Release Date: 2013
As long as fossil fuels and carbon-intensive industries play dominant roles in our economies, carbon capture and storage (CCS) will remain a critical greenhouse gas reduction solution. This CCS roadmap aims at assisting governments and industry in integrating CCS in their emissions reduction strategies and in creating the conditions for scaled-up deployment of all three components of the CCS chain: CO2 capture, transport and storage. To get us onto the right pathway, this roadmap highlights seven key actions needed in the next seven years to create a solid foundation for deployment of CCS starting by 2020.
IEA analysis shows that CCS is an integral part of any lowest-cost mitigation scenario where long-term global average temperature increases are limited to significantly less than 4 °C, particularly for 2 °C scenarios (2DS). In the 2DS, CCS is widely deployed in both power generation and industrial applications. The total CO2 capture and storage rate must grow from the tens of megatonnes of CO2 captured in 2013 to thousands of megatonnes of CO2 in 2050 in order to address the emissions reduction challenge. A total cumulative mass of approximately 120 GtCO2 would need to be captured and stored between 2015 and 2050, across all regions of the globe.
For CCS to help fulfil the ambitions of the IEA 2DS, this roadmap identifies three time-specific goals for its deployment:
Goal 1: By 2020, the capture of CO2 is successfully demonstrated in at least 30 projects across many sectors, including coal- and gas-fired power generation, gas processing, bioethanol, hydrogen production for chemicals and refining, and DRI. This implies that all of the projects that are currently at an advanced stage of planning are realised and several additional projects are rapidly advanced, leading to over 50 MtCO2 safely and effectively stored per year.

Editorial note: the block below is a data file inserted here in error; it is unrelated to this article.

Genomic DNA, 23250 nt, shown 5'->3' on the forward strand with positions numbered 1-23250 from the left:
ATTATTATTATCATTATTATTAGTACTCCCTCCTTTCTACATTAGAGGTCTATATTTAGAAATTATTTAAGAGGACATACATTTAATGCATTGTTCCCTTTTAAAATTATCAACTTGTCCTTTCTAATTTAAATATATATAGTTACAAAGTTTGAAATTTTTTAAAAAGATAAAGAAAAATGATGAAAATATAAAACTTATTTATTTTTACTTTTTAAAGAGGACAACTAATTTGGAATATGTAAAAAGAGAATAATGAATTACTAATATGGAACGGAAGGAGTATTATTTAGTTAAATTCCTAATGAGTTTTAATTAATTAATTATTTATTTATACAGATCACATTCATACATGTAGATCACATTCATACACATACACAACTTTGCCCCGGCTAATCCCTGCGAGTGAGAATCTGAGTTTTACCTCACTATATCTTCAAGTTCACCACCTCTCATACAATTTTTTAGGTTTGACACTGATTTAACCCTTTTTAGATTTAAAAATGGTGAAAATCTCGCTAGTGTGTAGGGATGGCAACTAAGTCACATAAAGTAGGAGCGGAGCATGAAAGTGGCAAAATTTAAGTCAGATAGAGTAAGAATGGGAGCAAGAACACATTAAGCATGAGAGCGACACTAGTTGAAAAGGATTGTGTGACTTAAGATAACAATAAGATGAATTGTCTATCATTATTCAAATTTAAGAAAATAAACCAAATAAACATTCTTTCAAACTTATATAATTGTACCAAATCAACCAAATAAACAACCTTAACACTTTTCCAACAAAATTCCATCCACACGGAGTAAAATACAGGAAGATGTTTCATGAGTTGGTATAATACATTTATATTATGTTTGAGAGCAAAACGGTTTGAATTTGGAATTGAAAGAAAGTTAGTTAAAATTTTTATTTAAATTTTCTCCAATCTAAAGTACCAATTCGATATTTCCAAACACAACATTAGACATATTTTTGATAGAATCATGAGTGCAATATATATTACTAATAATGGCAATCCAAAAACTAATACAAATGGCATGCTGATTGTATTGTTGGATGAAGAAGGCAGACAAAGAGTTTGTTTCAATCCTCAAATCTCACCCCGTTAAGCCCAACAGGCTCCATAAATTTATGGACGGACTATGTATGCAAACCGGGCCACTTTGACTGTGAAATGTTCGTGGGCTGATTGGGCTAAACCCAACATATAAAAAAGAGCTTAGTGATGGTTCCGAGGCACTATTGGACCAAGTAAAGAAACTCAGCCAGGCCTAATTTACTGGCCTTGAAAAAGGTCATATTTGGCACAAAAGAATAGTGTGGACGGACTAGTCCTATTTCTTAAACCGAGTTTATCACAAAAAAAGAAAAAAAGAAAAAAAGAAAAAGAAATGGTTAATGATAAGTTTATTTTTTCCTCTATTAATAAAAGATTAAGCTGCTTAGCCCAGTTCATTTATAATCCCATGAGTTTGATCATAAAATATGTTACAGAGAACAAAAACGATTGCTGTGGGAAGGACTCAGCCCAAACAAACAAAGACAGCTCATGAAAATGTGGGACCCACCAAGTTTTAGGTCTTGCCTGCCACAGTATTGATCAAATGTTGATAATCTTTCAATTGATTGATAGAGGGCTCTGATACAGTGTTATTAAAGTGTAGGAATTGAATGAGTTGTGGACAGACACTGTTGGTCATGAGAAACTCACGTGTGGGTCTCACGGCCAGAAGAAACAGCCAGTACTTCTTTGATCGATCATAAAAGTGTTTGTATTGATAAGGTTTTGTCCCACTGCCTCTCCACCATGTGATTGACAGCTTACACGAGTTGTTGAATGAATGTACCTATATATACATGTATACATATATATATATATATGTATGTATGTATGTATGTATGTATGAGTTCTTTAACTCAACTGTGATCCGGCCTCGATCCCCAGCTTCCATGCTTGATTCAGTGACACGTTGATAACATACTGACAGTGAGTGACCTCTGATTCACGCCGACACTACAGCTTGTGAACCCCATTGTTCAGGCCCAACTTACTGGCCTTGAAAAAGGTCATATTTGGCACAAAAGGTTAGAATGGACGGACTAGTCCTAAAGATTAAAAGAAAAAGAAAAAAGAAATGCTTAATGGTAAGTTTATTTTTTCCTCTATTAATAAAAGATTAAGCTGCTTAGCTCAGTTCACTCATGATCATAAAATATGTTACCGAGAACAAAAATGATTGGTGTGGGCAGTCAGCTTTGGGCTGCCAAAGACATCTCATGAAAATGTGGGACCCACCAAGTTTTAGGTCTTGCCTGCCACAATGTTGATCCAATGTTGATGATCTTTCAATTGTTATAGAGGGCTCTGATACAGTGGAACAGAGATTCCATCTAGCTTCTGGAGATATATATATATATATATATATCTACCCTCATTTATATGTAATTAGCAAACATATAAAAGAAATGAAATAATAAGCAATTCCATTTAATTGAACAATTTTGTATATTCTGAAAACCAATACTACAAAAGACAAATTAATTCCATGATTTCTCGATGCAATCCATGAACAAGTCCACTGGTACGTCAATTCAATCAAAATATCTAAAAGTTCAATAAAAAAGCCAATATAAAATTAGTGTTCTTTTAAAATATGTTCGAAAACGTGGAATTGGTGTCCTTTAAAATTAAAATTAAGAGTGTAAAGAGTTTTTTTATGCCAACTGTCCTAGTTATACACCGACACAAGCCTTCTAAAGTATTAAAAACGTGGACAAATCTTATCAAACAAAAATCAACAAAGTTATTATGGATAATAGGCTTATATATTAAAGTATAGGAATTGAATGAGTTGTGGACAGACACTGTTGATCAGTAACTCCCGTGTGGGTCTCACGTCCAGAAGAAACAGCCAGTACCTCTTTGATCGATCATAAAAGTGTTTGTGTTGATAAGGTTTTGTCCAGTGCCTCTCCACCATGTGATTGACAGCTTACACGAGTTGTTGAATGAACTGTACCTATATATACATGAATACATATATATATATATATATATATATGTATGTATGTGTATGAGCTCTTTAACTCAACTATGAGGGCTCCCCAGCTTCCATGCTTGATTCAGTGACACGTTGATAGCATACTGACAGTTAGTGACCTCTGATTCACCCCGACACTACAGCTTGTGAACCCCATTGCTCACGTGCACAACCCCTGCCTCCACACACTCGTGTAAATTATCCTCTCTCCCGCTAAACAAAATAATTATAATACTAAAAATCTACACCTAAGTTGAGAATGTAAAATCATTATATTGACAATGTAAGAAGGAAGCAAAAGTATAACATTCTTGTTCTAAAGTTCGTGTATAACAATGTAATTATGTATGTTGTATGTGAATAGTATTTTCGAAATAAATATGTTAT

Goal 2: By 2030, CCS is routinely used to reduce emissions in power generation and industry, having been successfully demonstrated in industrial applications including cement manufacture, iron and steel blast furnaces, pulp and paper production, second-generation biofuels and heaters and crackers at refining and chemical sites. This level of activity will lead to the storage of over 2 000 MtCO2/yr.
Goal 3: By 2050, CCS is routinely used to reduce emissions from all applicable processes in power generation and industrial applications at sites around the world, with over 7 000 MtCO2 annually stored in the process.
Energy Technology Perspectives 2012:
Seven key actions for the next seven years
The next seven years are critical to the accelerated development of CCS, which is necessary to achieve low-carbon stabilisation goals (i.e. limiting long-term global average temperature increase to 2 °C). The seven key actions below are necessary up to 2020 to lay the foundation for scaled-up CCS deployment. They require serious dedication by governments and industry, but are realistic and cover all three elements of the CCS process.